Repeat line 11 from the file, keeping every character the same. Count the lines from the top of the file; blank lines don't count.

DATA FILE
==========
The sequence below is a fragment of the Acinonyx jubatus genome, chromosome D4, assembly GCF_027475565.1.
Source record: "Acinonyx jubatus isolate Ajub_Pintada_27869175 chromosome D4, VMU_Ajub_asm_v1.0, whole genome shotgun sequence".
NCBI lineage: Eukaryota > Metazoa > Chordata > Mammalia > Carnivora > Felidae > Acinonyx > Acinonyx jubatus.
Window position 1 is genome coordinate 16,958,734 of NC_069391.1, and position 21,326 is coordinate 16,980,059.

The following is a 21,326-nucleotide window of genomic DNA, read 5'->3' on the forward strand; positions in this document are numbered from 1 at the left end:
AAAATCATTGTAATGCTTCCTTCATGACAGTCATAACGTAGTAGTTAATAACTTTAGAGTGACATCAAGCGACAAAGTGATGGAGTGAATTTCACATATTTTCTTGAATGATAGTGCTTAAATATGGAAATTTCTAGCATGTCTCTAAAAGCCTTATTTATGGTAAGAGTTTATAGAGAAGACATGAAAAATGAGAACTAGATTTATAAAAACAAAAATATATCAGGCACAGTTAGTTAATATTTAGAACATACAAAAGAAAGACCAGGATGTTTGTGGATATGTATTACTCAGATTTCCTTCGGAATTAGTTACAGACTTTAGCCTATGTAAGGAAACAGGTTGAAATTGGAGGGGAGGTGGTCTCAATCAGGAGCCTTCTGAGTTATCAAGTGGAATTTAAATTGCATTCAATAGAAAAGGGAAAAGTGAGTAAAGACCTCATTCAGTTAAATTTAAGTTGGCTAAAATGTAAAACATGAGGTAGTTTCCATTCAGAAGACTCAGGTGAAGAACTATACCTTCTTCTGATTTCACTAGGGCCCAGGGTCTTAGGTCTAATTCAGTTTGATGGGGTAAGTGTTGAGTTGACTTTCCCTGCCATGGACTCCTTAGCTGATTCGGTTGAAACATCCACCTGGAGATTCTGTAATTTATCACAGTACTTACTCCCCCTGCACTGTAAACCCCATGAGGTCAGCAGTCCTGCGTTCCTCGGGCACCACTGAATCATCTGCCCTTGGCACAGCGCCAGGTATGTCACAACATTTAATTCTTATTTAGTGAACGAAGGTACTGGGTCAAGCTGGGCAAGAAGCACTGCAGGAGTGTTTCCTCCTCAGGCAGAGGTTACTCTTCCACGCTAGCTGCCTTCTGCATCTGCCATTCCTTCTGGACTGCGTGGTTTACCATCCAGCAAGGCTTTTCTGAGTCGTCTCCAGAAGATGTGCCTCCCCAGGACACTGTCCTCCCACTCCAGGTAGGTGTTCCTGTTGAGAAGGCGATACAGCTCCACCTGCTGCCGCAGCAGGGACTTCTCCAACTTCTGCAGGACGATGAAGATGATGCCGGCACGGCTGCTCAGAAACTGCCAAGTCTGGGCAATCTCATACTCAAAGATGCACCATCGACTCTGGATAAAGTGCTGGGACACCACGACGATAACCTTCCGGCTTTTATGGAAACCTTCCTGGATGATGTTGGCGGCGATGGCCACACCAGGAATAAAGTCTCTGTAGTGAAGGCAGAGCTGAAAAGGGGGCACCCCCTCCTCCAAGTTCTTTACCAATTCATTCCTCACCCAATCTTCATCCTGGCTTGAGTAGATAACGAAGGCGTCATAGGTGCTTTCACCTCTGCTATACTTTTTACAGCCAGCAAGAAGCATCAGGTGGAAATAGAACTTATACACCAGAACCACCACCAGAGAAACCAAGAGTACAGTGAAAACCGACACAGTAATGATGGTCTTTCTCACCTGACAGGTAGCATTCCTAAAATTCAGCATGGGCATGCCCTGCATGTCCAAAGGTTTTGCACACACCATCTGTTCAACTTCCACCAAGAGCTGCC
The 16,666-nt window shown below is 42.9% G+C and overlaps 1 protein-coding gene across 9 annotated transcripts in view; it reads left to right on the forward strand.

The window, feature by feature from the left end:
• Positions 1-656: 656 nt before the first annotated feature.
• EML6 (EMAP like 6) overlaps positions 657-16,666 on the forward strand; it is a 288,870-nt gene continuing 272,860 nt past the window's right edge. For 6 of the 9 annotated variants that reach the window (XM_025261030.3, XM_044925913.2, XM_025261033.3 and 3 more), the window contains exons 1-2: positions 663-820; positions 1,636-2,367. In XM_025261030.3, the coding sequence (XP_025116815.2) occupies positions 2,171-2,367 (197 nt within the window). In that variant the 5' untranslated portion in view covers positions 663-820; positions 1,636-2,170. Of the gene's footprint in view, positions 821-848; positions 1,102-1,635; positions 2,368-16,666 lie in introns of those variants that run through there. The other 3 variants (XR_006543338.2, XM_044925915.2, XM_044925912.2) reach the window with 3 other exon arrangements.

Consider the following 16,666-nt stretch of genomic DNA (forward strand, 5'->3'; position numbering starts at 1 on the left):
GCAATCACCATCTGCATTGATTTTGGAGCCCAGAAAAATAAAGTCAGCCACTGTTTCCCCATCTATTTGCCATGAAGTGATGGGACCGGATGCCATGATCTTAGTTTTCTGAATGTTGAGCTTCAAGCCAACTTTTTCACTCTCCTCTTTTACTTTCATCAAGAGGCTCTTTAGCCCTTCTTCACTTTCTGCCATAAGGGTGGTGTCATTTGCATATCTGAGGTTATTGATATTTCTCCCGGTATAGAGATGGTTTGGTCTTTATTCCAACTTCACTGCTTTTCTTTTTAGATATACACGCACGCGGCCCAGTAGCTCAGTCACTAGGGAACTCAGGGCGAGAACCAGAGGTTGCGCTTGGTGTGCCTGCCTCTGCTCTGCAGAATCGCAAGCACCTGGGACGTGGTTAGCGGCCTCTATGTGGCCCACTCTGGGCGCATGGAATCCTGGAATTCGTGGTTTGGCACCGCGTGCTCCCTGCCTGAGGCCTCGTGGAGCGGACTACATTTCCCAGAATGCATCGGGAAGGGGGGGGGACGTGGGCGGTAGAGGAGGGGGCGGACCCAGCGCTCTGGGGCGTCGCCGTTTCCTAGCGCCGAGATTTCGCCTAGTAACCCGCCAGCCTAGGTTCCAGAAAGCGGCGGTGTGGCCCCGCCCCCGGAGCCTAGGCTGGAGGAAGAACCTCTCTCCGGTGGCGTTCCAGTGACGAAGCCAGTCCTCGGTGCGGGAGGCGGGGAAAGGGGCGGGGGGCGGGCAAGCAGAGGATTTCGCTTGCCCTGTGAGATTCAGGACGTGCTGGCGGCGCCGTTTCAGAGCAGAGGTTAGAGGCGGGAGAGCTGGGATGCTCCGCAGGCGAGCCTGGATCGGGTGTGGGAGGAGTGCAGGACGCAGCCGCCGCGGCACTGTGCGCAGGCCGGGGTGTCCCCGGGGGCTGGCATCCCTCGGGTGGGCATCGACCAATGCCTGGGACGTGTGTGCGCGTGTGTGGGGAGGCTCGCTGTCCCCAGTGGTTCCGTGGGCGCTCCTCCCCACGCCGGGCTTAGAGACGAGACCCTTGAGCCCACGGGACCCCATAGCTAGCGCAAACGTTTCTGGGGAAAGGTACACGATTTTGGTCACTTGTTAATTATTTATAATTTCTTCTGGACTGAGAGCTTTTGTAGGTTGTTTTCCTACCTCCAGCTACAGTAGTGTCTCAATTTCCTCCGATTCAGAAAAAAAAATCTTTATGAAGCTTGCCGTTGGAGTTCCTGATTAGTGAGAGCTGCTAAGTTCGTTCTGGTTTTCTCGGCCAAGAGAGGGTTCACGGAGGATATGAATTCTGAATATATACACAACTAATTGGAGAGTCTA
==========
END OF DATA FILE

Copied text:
Consider the following 16,666-nt stretch of genomic DNA (forward strand, 5'->3'; position numbering starts at 1 on the left):